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Cookies

What are cookies on a website?

Cookies are data files that are placed in your computer’s memory when you visit a website. The files can contain a wide variety of information that’s used by websites to personalize user experience.

The site server determines whether a visitor’s web browser should save their cookies. Most browsers have an option to disable the saving of cookies due to possible privacy concerns. 

How do cookies work?

When you visit a website, it sends a string of text to your computer if permission is granted by the user. The files are then stored in a folder and remain there until deleted.

The browser will send them back to the site server during the next visit. Accordingly, the site will use the cookie to craft a personalized browsing experience for the user.

A cookie may contain attributes that set its access permissions:

  • Expiration date ‒ sets the time when a cookie is removed from the browser.
  • Path ‒ prevents the cookies from being sent to other URLs beside the appointed URL path.
  • Samesite ‒ decides whether the cookies are restricted for first-party requests only or permitted for third-party requests as well.
  • Domain ‒ specifies which hosts can receive the cookie.

What information do cookies store do and why do websites use them?

The information stored in a cookie varies depending on the site’s functions and goals. It may convey information about your browser’s settings, login details, personal preferences, and so on.

The following are some of the most common reasons why websites use cookies:

Personalizing your web browsing experience

Cookies can be used to track visitors’ browsing activities and preferences to improve the browsing experience.

Websites do this by using first-party cookies, which means that all cookies are created by the sites a user visits directly.

Most eCommerce sites use this type of cookie to monitor users’ shopping behaviors and preferences. Doing so enables them to keep track of users’ shopping carts and recommend products they might like.

User authentication and session management

Using cookies to collect login information can eliminate the need for users to log in every time they visit the same site.

Social media platforms and mobile banking solutions implement this practice by generating cookies containing a session ID each time a user logs in. 

A session ID consists of a unique static number for a specific duration of visit as proof of identity. The server will generate a new session ID when a user re-opens the browser or after a period of inactivity.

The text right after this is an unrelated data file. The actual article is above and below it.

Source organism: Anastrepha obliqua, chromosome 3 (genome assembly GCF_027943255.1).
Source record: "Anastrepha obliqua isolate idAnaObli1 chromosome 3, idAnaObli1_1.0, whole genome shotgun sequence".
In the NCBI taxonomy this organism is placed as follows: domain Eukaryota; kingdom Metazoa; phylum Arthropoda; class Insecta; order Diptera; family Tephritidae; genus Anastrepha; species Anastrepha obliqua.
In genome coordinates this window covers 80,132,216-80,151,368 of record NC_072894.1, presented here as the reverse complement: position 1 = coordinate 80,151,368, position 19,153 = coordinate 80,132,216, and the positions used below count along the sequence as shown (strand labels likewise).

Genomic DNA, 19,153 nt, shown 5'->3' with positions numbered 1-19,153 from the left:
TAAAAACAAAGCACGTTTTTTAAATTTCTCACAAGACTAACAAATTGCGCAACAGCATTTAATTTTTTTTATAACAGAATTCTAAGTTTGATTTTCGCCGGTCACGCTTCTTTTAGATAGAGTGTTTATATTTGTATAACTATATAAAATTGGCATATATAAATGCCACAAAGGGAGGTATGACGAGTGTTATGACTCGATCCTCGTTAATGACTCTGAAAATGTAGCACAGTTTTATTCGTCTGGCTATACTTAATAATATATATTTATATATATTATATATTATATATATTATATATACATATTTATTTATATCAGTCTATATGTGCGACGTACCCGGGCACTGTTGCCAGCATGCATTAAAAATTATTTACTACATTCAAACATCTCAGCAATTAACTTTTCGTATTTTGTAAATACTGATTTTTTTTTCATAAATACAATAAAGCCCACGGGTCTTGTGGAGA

This way, the web server can compare the session ID stored in the cookie to the one kept by the server to authenticate the login. 

Tracking your browsing behavior and activity

Business-wise, cookies are useful for crafting personalized marketing strategies. That can be done by tracking users’ browsing behavior and activities on the site.

By collecting information about age, gender, location, interests, and even browser information, eCommerce sites can build an accurate user profile and show the most relevant ads based on a user’s preferences.

Meanwhile, website analytics tools use cookies to monitor web traffic and user demographics. Webmasters can use the information to decide which strategies work best, boosting traffic and conversion rates.

Types of cookies

Here are several types of cookie you can use on your website:

  • Session cookies ‒ also known as transient cookies, these are automatically deleted after the user closes their browser.
  • Persistent cookies ‒ these carry an expiration date that determines when the browser can remove them.
  • First-party cookies ‒ these are created by the website that visitors access directly.
  • Third-party cookies ‒ these are created by third-party domains that are not visited directly by users.
  • Secure cookies ‒ these can only be sent via a secure channel that enables HTTPS protocol.

Should you accept, clear, or disable cookies?

Under the General Data Protection Regulation (GDPR), websites must ask users for their consent to use cookies the first time they access a web page. This is done to protect sensitive data belonging to the user that the cookies may target.

That said, cookies are designed to only contain information that is given directly by users. 

You can choose to enable cookies when visiting websites to optimize your browsing experience. Cookies are especially useful in sites you frequently visit, as they can save you time by saving your preferred settings and content.

Since cookies remain unchanged when they travel between websites and browsers, they cannot carry viruses or malware. However, hackers can still tamper with them to access your browsing history.

You can set your cookie preferences via your browser’s settings. Chrome, for example, allows you to block third-party cookies and automatically delete all cookies when you quit the software.

Written by

Author avatar

Olivia

Olivia is a writer for Zyro and an eCommerce know-it-all. Having spent many years as a retail buyer, she loves writing about trend forecasting, brand building, and teaching others how to optimize online stores for success. She lives in London and spends a lot of time exploring the city’s parks with her whippet.

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